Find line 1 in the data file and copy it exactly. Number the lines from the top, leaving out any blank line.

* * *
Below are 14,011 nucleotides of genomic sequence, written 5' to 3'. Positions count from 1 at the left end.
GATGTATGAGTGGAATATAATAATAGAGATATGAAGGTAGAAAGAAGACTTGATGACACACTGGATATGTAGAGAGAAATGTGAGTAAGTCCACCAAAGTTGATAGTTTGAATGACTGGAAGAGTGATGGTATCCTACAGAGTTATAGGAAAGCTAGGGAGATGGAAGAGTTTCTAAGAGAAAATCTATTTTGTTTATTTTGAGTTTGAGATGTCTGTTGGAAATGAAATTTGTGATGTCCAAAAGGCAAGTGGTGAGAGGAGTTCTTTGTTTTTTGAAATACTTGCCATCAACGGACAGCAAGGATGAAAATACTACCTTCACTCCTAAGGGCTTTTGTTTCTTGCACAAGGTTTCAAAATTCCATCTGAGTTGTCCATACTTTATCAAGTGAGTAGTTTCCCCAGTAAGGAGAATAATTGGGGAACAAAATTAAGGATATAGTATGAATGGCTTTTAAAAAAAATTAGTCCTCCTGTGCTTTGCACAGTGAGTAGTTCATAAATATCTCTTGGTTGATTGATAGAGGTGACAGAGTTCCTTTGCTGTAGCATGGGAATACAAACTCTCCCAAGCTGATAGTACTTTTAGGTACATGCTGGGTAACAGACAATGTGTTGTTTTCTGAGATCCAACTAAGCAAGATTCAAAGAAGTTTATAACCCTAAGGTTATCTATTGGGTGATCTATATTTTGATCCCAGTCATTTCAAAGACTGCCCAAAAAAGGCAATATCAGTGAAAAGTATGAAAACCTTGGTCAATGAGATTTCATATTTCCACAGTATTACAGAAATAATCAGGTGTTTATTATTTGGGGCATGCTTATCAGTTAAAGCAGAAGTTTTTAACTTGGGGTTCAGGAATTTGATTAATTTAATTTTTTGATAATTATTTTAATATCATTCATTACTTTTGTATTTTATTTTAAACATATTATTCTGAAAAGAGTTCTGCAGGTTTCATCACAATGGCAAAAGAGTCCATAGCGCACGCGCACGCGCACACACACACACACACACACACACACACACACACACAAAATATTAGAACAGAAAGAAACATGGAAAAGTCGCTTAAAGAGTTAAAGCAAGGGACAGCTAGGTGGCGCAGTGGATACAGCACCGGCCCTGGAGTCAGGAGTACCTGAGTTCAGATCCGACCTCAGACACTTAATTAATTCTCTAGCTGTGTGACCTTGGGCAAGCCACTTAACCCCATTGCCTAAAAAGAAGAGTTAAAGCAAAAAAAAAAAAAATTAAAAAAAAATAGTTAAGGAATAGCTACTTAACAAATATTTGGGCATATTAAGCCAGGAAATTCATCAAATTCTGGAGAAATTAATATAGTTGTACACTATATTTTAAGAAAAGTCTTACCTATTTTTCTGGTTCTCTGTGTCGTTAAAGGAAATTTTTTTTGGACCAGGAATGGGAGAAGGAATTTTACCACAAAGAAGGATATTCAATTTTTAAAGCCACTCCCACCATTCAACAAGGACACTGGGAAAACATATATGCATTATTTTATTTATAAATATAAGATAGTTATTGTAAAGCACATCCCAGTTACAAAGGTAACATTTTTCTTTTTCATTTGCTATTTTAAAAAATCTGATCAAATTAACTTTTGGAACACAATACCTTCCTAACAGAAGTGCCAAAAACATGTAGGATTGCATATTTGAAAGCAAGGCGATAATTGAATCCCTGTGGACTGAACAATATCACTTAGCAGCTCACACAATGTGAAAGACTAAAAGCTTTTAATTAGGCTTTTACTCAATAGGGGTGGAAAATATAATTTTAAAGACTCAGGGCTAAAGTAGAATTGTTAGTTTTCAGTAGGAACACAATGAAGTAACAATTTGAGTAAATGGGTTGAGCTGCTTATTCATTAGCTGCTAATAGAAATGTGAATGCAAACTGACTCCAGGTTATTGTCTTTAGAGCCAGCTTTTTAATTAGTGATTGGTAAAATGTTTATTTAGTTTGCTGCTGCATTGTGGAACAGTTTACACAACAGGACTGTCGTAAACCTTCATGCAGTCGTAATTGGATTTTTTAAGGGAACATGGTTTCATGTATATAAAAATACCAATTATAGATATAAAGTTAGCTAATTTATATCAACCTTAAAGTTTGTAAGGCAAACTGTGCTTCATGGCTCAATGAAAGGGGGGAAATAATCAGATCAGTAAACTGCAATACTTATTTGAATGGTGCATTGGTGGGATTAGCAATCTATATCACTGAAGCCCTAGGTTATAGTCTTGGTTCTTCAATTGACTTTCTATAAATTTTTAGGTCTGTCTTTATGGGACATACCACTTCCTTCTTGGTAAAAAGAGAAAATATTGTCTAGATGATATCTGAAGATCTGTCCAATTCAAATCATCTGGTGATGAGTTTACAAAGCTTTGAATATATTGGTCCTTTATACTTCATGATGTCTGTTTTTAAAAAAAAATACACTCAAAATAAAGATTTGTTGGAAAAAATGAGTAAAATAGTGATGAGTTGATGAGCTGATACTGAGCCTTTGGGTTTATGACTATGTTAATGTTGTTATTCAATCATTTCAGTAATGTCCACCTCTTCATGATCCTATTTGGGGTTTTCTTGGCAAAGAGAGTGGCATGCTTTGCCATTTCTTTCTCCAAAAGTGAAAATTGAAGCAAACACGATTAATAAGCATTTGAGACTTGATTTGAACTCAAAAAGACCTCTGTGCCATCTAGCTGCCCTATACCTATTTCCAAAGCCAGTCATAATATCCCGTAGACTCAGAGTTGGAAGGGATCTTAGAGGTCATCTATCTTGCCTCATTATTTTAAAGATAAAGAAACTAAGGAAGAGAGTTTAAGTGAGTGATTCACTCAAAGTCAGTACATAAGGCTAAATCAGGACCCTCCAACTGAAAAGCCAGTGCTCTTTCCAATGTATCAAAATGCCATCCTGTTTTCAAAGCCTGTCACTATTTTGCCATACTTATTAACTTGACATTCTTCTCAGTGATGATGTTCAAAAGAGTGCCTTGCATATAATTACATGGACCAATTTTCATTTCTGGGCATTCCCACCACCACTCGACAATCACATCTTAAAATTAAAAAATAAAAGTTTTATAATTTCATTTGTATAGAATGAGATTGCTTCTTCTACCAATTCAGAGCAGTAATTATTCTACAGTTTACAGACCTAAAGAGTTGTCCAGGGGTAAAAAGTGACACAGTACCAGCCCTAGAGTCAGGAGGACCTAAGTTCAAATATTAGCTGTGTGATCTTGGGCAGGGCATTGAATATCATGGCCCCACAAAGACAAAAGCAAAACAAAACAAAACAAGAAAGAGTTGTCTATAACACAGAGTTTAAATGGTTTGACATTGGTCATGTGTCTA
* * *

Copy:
Below are 14,011 nucleotides of genomic sequence, written 5' to 3'. Positions count from 1 at the left end.